“I’m a massive summer baby so I’m always a bit gutted when winter rolls around. But then I didn’t snap out of the funk I was in for days, and then it turned into weeks, and then into months. I’m usually such an outgoing person and all I wanted to do was stay in bed and watch TV, which isn’t like me at all.”
Thinking she might be suffering from depression, she visited her GP who diagnosed Emily with SAD.
“I felt like such an idiot. Who gets depressed just because it’s winter? I know that depression strike out of absolutely nowhere and I understand how that happens in your brain, but I thought that being this sad, and not being able to actually live my life just because I couldn’t get over the fact it was cold was ridiculous.”
While it’s more prevalent in countries who experience very harsh winters, such as Scandinavian countries, us in Aotearoa are by no means immune to its effects, with SAD affecting about one per cent of us. So, what causes it?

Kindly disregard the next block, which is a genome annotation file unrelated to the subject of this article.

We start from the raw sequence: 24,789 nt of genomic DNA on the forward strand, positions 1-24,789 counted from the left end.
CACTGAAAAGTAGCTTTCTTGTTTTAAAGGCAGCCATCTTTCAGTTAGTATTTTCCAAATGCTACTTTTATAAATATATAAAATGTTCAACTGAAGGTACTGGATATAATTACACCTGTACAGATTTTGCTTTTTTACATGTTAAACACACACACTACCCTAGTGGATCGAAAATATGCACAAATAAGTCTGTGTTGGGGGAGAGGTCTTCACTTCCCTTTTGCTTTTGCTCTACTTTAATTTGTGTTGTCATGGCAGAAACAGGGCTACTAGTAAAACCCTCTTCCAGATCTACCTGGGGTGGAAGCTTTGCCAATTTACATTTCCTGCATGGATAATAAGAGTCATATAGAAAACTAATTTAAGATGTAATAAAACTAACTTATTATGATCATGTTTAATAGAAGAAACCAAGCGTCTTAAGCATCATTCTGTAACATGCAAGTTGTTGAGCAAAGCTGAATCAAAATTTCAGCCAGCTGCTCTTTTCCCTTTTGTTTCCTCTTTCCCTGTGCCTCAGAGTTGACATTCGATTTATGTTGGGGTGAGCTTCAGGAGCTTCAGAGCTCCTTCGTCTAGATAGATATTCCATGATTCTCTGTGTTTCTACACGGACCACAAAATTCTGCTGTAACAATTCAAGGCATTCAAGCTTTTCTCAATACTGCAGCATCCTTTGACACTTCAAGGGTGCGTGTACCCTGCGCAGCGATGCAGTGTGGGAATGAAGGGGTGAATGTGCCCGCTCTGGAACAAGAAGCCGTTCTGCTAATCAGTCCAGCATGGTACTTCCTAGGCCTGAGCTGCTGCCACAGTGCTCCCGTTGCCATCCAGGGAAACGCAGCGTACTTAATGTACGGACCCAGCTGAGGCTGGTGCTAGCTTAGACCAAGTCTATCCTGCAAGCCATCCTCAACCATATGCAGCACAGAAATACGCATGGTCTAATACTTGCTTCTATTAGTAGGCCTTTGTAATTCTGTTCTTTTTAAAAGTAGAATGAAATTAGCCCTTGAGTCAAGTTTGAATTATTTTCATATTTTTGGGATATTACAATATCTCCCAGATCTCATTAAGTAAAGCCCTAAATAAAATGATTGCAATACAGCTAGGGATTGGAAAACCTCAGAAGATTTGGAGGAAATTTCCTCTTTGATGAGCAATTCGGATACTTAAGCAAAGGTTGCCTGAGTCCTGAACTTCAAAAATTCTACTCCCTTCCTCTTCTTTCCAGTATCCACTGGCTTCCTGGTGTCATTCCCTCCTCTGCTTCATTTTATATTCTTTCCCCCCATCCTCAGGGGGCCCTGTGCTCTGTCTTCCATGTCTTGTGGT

Well, no one is really sure. One leading theory is a lack of vitamin D, which makes sense given our biggest natural source is usually sunlight. Rates of SAD also increased over the northern hemisphere winter, with clinicians pointing to Covid-19 and people’s overall decreased exposure to sunlight. Oh and of course, the ranging global pandemic in general.
It’s also thought that winter’s earlier sunsets and later sunrises disrupt the body’s internal clock, which in turn causes changes to the chemicals in our brains.
Suffers report feeling lethargic and wanting to sleep a lot, but still being super tired upon waking, junk food cravings, feeling irritable, anxious or sad, weight changes, and wanting to be alone a lot, as well as having trouble concentrating.
While those with mild SAD might be able to combat their symptoms themselves with guidance from a medical professional, for others like Emily, antidepressants might be prescribed.
“If I’m honest, I wasn’t thrilled about it,” she nods. “But I took my doctor’s advice, and they really helped, and I was able to be weaned off them as the weather improved.”
Having a deeper understanding of SAD has meant since, Emily has been able to control the symptoms a little better, but always reaches out to her doctor and now her therapist.
So, if you think this is something you might be suffering from too, what can you do?
First of all, consult your doctor or medical health professional – they’ll be able to sort you out with a plan that’s specific just for you.